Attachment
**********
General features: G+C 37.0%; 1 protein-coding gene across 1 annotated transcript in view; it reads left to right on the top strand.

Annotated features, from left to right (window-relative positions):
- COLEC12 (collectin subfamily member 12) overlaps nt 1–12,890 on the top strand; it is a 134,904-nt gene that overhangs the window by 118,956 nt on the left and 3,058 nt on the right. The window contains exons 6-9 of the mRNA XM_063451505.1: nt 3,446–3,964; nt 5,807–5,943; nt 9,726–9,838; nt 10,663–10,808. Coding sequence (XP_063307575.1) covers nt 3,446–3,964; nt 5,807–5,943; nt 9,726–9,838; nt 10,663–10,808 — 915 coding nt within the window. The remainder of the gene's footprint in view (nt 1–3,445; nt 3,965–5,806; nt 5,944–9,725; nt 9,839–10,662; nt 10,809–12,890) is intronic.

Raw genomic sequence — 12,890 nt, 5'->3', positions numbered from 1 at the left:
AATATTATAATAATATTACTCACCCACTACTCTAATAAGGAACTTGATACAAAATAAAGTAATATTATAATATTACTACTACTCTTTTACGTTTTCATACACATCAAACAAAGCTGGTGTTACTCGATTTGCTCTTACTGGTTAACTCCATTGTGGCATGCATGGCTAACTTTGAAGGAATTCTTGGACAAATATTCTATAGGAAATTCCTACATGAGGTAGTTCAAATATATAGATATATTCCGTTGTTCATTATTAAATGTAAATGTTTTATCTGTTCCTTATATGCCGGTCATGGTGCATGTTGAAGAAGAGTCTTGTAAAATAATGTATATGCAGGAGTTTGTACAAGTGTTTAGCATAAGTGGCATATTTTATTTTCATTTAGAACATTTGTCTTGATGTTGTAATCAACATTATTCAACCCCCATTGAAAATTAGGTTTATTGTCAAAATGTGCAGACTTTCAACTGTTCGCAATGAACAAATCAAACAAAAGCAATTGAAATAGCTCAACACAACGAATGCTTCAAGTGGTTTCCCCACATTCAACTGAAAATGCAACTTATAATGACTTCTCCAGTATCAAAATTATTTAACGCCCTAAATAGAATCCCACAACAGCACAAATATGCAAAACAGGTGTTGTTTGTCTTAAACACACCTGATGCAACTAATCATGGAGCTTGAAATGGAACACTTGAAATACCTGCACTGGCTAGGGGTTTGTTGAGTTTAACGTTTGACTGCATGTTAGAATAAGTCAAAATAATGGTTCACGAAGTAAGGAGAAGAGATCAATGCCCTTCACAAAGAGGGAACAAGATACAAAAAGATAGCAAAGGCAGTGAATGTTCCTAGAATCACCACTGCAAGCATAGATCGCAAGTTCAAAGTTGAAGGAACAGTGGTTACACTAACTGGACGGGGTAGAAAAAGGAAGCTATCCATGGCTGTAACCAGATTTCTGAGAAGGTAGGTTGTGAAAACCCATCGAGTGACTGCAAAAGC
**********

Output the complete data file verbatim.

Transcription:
General features: G+C 37.0%; 1 protein-coding gene across 1 annotated transcript in view; it reads left to right on the top strand.

Annotated features, from left to right (window-relative positions):
- COLEC12 (collectin subfamily member 12) overlaps nt 1–12,890 on the top strand; it is a 134,904-nt gene that overhangs the window by 118,956 nt on the left and 3,058 nt on the right. The window contains exons 6-9 of the mRNA XM_063451505.1: nt 3,446–3,964; nt 5,807–5,943; nt 9,726–9,838; nt 10,663–10,808. Coding sequence (XP_063307575.1) covers nt 3,446–3,964; nt 5,807–5,943; nt 9,726–9,838; nt 10,663–10,808 — 915 coding nt within the window. The remainder of the gene's footprint in view (nt 1–3,445; nt 3,965–5,806; nt 5,944–9,725; nt 9,839–10,662; nt 10,809–12,890) is intronic.

Raw genomic sequence — 12,890 nt, 5'->3', positions numbered from 1 at the left:
AATATTATAATAATATTACTCACCCACTACTCTAATAAGGAACTTGATACAAAATAAAGTAATATTATAATATTACTACTACTCTTTTACGTTTTCATACACATCAAACAAAGCTGGTGTTACTCGATTTGCTCTTACTGGTTAACTCCATTGTGGCATGCATGGCTAACTTTGAAGGAATTCTTGGACAAATATTCTATAGGAAATTCCTACATGAGGTAGTTCAAATATATAGATATATTCCGTTGTTCATTATTAAATGTAAATGTTTTATCTGTTCCTTATATGCCGGTCATGGTGCATGTTGAAGAAGAGTCTTGTAAAATAATGTATATGCAGGAGTTTGTACAAGTGTTTAGCATAAGTGGCATATTTTATTTTCATTTAGAACATTTGTCTTGATGTTGTAATCAACATTATTCAACCCCCATTGAAAATTAGGTTTATTGTCAAAATGTGCAGACTTTCAACTGTTCGCAATGAACAAATCAAACAAAAGCAATTGAAATAGCTCAACACAACGAATGCTTCAAGTGGTTTCCCCACATTCAACTGAAAATGCAACTTATAATGACTTCTCCAGTATCAAAATTATTTAACGCCCTAAATAGAATCCCACAACAGCACAAATATGCAAAACAGGTGTTGTTTGTCTTAAACACACCTGATGCAACTAATCATGGAGCTTGAAATGGAACACTTGAAATACCTGCACTGGCTAGGGGTTTGTTGAGTTTAACGTTTGACTGCATGTTAGAATAAGTCAAAATAATGGTTCACGAAGTAAGGAGAAGAGATCAATGCCCTTCACAAAGAGGGAACAAGATACAAAAAGATAGCAAAGGCAGTGAATGTTCCTAGAATCACCACTGCAAGCATAGATCGCAAGTTCAAAGTTGAAGGAACAGTGGTTACACTAACTGGACGGGGTAGAAAAAGGAAGCTATCCATGGCTGTAACCAGATTTCTGAGAAGGTAGGTTGTGAAAACCCATCGAGTGACTGCAAAAGC